Last name: Rigney
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The Latin word-endings agna, igna, agnae, ignae became igné, igney, ignies, igny, etc. in French dialects. They are probably variants of the Latin word ignis (fire). The French word igné means on fire, or incandescent. Therefore, igney may refer to a place where there is fire, or an encampment. 33 towns in France end in "igney", and all but two are in Franche-Comté. 576 towns in France end in "igny", all over France. Therefore, the spelling of Rigney suggests a Franche-Comté origin. Rigney might be a contraction of Roche-igney (Encampment at, of, or on the rock), as evidenced by the chateau at Rigney, Franche-Comté called Chateau de la Roche, which is built upon a cliff that dominates the valley of the Ognon river (La Roche-sur-l'Ognon). In the 1600s, there was more than one reason to leave Franche-Comté. One was the religious wars. Another was the practice of serfdom, which caused emigration. One place to go was a plantation in Ireland, which was land confiscated by the English crown, and colonized by settlers from England, the Scottish Lowlands, and continental Europe. One of the oldest plantations was the Plantation of King's County (now Offaly). The Rigneys in Ireland were associated almost exclusively with Offaly, suggesting that they were settlers there and became "Scotch-Irish", who, it should be noted, were in general neither Scotch nor Irish. Genetic tests of at least one lineage of Rigney that came to America before 1750 indicate that they are Saxons who originally lived in Lower-Saxony in the vicinity of what is now Hannover, Germany. Rigneys are not celts.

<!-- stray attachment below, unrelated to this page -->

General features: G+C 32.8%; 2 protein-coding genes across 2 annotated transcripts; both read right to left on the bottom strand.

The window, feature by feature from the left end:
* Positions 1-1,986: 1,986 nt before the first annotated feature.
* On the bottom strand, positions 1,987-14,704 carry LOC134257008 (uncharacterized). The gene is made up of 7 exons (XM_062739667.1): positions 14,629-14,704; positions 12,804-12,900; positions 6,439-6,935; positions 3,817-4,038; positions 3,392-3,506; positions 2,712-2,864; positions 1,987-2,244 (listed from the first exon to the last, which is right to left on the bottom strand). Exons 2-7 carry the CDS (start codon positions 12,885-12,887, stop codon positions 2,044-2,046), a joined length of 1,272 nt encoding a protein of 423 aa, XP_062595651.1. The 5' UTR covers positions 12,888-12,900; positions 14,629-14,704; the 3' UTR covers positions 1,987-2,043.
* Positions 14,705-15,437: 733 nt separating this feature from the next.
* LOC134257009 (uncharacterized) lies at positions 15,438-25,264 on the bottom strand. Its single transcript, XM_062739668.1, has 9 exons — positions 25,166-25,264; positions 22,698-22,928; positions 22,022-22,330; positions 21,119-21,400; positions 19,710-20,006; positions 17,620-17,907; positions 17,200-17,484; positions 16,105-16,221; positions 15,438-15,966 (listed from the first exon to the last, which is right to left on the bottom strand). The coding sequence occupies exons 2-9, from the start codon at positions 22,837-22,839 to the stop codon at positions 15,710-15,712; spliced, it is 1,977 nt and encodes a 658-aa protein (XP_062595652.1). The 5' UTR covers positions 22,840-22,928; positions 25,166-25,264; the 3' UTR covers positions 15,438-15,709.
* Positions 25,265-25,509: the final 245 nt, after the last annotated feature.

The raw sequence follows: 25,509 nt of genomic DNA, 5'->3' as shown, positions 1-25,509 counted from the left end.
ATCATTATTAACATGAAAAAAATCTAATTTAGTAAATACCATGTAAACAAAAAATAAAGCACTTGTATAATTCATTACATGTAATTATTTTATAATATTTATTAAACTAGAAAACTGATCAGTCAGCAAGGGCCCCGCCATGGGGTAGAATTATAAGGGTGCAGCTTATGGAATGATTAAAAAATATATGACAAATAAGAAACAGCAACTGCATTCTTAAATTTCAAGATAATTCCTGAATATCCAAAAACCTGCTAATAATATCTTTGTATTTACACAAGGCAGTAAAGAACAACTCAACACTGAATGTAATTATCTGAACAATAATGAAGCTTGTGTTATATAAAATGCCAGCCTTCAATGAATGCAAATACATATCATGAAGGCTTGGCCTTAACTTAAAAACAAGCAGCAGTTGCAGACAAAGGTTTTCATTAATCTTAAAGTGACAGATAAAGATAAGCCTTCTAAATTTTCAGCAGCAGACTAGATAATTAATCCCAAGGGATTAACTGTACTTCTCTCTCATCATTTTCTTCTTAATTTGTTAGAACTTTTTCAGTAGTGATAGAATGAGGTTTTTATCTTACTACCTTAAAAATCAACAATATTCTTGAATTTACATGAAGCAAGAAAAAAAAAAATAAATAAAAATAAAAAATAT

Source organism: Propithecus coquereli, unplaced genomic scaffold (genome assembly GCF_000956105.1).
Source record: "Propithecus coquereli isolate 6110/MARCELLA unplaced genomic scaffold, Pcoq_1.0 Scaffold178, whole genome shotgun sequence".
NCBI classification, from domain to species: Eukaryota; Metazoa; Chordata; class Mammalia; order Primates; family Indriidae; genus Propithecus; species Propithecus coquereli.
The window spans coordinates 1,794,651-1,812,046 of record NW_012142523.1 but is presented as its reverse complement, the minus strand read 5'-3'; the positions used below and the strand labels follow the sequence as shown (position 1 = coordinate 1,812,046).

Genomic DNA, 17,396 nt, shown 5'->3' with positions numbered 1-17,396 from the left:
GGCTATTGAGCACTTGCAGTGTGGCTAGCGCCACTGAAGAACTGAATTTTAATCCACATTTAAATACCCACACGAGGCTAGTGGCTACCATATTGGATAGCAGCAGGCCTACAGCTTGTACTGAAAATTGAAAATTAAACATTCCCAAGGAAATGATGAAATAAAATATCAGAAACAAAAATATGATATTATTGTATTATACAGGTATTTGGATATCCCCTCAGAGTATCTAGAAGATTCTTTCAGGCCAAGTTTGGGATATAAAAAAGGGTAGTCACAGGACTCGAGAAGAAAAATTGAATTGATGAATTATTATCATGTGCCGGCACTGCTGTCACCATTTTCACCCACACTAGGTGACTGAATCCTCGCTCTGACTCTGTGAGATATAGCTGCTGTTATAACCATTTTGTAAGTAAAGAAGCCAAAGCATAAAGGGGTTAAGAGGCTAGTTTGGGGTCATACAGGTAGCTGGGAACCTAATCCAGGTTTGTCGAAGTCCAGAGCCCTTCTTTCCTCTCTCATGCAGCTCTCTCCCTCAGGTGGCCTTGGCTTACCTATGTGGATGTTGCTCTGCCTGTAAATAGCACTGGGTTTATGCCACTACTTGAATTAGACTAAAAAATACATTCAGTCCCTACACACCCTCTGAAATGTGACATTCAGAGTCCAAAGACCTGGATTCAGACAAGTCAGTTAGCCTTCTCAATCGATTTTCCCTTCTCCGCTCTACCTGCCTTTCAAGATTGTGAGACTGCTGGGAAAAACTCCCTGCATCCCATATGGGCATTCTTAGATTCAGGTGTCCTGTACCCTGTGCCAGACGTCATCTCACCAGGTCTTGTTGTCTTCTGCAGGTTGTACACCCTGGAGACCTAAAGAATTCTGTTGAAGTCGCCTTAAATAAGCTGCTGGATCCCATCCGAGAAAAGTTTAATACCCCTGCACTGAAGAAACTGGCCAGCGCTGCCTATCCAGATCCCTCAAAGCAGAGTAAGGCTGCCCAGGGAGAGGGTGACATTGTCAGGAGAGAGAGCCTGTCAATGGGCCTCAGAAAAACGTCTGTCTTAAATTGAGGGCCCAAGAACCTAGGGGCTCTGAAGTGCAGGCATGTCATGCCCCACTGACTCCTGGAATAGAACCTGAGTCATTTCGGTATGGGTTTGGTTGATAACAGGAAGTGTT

There is a town in France named Rigny-Usee. Some accounts have suggested that some Rigneys might have been French Hugenots who fled to England.